Hauts-de-France is the northernmost region of France. It is located on the shores of the English Channel, above which there are popular beaches. An attraction of the region is the UNESCO-listed cathedral in Amiens.
The region was created from the merger of Picardy and Nord-Pas de Calais. Its capital is the university city of Lille, which houses the largest art museum in France outside Paris, the Museum of Fine Arts.
Along the coast of the English Channel, called Opal, there are sandy beaches and small towns with a good holiday vacation offer. There are also wonderful cliffs that can be admired on Cap Blanc Nez and Cap Gris Nez. The most important coastal city is Calais with the ruins of the fortress, which is also a lace-making center known throughout Europe.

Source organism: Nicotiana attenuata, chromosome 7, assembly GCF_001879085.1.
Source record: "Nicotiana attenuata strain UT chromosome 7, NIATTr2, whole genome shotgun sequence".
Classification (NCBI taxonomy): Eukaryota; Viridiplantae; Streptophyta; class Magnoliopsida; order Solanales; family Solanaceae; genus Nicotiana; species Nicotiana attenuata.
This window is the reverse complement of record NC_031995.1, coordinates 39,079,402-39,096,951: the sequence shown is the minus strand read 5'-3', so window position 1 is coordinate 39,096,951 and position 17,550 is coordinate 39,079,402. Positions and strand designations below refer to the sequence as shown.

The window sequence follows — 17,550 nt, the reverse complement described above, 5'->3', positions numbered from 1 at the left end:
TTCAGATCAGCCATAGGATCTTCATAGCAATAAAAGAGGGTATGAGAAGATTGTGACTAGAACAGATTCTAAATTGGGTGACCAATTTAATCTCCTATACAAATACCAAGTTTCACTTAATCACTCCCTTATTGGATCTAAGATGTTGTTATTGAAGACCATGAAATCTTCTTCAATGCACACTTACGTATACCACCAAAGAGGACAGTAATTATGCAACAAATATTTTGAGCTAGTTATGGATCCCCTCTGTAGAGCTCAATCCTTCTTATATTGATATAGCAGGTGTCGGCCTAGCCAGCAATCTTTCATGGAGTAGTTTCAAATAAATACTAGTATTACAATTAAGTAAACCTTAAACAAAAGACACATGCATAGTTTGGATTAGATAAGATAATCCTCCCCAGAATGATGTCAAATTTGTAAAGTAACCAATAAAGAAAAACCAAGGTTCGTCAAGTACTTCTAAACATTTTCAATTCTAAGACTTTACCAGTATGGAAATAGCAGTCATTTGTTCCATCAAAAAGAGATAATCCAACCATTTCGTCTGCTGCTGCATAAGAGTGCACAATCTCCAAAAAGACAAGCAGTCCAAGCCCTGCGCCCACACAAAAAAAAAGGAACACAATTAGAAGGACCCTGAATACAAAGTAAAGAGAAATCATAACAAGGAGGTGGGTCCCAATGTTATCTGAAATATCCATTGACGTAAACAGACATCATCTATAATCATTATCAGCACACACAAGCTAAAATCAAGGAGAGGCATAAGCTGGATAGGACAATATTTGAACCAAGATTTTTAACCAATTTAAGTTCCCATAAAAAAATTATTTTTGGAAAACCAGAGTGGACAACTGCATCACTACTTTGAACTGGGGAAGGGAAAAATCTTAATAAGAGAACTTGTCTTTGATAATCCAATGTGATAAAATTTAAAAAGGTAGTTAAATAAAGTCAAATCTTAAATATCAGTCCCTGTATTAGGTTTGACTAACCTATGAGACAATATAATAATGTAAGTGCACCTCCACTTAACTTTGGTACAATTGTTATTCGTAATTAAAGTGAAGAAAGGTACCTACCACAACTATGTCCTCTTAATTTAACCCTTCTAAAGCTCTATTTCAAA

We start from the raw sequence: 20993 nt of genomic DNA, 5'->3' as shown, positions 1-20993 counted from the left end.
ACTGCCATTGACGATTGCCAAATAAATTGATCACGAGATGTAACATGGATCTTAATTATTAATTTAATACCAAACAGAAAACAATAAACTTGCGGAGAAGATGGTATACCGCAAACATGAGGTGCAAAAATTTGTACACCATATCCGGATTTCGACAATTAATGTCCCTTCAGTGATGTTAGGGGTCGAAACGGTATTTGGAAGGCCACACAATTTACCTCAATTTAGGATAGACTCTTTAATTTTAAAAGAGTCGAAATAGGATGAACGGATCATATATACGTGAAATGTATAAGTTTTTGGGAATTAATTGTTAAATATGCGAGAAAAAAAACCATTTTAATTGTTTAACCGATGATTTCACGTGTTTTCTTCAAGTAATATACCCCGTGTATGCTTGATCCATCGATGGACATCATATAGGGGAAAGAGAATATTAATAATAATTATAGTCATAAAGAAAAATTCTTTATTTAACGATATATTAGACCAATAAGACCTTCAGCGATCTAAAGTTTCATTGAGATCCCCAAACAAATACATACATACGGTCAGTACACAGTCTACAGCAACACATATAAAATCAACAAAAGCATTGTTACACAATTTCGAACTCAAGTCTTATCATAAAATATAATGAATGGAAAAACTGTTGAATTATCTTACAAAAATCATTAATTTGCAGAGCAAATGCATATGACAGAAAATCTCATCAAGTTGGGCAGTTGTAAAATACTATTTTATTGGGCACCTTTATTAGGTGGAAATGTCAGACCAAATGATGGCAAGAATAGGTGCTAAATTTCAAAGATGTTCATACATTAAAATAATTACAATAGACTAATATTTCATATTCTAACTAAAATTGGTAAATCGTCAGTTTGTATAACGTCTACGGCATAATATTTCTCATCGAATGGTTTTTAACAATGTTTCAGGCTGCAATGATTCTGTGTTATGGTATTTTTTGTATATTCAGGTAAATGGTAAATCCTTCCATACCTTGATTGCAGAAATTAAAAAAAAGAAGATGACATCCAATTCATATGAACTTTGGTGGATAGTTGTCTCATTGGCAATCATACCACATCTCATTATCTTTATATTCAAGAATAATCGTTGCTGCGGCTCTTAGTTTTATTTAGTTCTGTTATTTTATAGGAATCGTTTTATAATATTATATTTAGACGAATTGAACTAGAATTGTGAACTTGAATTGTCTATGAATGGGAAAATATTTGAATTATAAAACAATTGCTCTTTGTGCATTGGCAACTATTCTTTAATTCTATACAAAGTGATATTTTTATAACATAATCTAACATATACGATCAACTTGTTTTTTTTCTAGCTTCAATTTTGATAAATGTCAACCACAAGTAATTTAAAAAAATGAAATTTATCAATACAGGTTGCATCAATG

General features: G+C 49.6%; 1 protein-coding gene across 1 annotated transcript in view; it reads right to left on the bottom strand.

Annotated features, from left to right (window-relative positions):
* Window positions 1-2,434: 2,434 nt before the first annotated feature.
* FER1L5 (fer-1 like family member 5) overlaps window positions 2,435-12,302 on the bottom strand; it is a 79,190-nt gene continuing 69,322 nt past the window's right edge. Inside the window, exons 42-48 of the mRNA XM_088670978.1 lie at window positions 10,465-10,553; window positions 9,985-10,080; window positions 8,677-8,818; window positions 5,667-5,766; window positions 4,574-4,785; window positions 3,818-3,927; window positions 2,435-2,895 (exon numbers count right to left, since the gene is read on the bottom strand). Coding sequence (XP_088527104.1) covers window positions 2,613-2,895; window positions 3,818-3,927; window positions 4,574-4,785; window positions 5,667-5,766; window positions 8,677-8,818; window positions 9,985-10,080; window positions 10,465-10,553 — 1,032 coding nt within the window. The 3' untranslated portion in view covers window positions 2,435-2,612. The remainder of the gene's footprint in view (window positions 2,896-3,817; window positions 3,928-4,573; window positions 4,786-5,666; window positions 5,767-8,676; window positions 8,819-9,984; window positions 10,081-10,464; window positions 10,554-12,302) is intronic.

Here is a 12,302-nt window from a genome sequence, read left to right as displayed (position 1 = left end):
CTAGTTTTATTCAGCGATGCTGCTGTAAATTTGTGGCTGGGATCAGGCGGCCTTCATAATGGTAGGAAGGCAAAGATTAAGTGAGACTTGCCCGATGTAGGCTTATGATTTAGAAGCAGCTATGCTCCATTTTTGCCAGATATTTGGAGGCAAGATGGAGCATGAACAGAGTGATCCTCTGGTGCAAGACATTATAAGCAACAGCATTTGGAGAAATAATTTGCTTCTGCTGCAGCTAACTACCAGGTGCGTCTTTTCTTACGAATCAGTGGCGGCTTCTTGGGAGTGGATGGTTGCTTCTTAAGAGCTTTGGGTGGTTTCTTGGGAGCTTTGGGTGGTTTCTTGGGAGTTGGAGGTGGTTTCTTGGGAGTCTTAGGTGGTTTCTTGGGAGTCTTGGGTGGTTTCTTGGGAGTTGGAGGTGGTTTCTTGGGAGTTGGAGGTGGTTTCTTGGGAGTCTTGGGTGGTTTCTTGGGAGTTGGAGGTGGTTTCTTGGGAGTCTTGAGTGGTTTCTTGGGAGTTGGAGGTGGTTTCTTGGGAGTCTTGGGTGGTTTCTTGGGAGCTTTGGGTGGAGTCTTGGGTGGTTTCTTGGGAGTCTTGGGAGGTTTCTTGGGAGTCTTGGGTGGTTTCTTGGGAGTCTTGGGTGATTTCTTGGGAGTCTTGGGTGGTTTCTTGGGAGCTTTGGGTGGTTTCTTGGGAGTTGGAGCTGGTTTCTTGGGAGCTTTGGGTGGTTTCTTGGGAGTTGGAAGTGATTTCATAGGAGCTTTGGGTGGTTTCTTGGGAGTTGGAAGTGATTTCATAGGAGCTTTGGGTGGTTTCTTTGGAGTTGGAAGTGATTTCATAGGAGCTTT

The region has also been heavily experienced by history. There are battlefields and cemeteries from World War I, while the area around Dunkirk is associated with World War II fights and the infamous evacuation of the British corps.
Hauts-de-France can also boast of many valuable monuments. In addition to the cathedral in Amiens, they are also the Chantillu castle with huge stables, the Compiegne palace and churches in Senlis, Beauvais, Soissons, and Nayon.